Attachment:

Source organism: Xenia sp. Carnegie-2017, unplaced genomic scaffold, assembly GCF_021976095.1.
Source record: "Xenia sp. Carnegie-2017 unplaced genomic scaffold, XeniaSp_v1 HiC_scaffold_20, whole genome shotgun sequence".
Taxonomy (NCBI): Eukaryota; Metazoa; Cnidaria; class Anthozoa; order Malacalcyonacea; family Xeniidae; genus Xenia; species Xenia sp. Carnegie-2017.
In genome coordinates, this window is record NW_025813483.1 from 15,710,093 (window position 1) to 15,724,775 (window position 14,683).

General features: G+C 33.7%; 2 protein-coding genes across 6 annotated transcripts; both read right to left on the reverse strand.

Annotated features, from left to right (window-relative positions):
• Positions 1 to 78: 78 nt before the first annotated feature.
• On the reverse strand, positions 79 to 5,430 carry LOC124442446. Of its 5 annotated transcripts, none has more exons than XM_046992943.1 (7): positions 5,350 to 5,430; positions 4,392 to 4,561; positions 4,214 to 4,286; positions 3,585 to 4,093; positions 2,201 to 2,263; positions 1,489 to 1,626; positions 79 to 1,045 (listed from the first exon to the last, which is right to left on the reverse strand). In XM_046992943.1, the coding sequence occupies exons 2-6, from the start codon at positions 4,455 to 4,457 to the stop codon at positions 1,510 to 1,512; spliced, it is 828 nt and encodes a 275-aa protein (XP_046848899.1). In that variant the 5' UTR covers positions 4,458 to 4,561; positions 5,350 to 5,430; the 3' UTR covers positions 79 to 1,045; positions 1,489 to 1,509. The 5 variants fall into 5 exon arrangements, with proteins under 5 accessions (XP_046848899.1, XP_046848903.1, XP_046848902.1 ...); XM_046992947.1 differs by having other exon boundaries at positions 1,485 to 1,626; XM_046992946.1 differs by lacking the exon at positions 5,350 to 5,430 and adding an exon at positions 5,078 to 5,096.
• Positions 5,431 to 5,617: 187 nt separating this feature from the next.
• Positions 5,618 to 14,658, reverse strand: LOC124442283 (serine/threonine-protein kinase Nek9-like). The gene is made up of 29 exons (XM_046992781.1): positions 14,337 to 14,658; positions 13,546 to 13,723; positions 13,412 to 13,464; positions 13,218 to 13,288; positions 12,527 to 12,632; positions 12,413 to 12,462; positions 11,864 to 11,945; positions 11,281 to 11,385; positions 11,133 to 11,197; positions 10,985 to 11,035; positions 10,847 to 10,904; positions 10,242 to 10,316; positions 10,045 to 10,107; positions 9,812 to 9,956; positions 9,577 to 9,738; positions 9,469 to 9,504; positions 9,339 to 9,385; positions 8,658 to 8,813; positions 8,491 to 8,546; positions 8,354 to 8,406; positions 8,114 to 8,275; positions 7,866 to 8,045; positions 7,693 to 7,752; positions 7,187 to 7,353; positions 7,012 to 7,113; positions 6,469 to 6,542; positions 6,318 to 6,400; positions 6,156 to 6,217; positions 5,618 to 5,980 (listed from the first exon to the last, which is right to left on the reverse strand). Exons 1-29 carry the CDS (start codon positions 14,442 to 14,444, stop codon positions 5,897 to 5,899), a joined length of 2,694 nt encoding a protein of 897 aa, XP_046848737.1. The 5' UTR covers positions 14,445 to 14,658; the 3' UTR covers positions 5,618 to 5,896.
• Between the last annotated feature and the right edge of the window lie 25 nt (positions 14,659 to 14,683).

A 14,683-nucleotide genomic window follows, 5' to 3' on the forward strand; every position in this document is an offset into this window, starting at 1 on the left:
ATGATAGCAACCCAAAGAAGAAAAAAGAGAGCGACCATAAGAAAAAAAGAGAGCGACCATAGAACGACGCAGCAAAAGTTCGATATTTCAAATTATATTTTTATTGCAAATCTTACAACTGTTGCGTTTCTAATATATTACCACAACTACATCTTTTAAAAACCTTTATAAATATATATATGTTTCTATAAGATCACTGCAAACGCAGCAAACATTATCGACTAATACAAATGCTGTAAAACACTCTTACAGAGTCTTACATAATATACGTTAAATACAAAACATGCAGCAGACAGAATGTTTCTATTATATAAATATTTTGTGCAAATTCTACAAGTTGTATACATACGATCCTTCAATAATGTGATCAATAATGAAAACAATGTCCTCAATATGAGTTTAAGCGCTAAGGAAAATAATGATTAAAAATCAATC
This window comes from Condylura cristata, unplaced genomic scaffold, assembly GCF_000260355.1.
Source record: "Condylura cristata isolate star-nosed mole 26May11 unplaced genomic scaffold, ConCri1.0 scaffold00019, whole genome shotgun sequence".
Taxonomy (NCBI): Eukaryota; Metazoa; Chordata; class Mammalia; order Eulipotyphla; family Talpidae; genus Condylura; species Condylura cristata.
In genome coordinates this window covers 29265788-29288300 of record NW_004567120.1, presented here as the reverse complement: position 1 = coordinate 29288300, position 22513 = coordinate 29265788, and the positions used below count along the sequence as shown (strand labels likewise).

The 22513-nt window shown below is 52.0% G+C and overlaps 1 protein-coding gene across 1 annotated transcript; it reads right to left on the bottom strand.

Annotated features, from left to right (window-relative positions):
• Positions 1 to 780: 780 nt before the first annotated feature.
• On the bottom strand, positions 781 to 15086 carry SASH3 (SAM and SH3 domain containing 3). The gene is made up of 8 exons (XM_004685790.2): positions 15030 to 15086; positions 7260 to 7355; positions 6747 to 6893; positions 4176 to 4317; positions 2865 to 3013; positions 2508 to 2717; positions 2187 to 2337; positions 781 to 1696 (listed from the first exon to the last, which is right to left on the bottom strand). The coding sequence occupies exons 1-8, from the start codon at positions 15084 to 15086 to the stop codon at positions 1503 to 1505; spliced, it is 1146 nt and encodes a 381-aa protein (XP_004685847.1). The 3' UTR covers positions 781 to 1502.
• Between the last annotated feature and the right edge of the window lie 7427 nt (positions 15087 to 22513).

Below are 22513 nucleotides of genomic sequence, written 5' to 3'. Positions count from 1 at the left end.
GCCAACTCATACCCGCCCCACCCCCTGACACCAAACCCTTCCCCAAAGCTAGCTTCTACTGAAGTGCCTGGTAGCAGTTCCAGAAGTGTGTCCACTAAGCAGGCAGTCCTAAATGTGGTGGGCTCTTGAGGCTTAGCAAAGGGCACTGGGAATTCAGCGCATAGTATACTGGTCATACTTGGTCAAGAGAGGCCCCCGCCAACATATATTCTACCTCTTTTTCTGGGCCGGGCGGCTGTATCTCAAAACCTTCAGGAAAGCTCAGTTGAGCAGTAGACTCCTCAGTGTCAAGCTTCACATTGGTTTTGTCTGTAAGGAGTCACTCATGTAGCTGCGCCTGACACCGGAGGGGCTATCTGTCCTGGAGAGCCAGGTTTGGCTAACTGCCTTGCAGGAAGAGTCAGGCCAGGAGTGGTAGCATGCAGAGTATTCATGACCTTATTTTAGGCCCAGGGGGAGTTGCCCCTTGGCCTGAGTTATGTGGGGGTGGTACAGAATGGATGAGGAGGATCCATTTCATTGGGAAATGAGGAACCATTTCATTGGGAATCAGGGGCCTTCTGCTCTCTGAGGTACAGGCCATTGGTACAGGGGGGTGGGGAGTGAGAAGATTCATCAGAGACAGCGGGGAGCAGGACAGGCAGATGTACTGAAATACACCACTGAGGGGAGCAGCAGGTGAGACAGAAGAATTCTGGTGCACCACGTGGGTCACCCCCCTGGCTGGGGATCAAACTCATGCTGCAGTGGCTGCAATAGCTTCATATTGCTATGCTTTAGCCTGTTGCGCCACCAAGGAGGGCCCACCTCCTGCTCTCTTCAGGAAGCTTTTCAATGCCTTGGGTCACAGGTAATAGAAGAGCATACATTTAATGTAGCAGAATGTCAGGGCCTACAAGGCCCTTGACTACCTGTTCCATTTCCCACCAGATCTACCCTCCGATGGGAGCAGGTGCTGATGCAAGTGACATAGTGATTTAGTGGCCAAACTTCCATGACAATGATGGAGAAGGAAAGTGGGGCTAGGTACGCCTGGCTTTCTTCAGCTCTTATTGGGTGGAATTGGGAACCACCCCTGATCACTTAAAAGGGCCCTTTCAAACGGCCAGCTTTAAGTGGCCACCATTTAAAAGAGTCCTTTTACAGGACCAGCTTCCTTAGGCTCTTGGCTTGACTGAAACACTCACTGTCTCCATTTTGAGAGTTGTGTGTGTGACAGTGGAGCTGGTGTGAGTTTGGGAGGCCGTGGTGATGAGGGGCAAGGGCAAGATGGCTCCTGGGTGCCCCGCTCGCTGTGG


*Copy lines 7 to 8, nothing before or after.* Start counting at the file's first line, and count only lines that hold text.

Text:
• Positions 1 to 78: 78 nt before the first annotated feature.
• On the reverse strand, positions 79 to 5,430 carry LOC124442446. Of its 5 annotated transcripts, none has more exons than XM_046992943.1 (7): positions 5,350 to 5,430; positions 4,392 to 4,561; positions 4,214 to 4,286; positions 3,585 to 4,093; positions 2,201 to 2,263; positions 1,489 to 1,626; positions 79 to 1,045 (listed from the first exon to the last, which is right to left on the reverse strand). In XM_046992943.1, the coding sequence occupies exons 2-6, from the start codon at positions 4,455 to 4,457 to the stop codon at positions 1,510 to 1,512; spliced, it is 828 nt and encodes a 275-aa protein (XP_046848899.1). In that variant the 5' UTR covers positions 4,458 to 4,561; positions 5,350 to 5,430; the 3' UTR covers positions 79 to 1,045; positions 1,489 to 1,509. The 5 variants fall into 5 exon arrangements, with proteins under 5 accessions (XP_046848899.1, XP_046848903.1, XP_046848902.1 ...); XM_046992947.1 differs by having other exon boundaries at positions 1,485 to 1,626; XM_046992946.1 differs by lacking the exon at positions 5,350 to 5,430 and adding an exon at positions 5,078 to 5,096.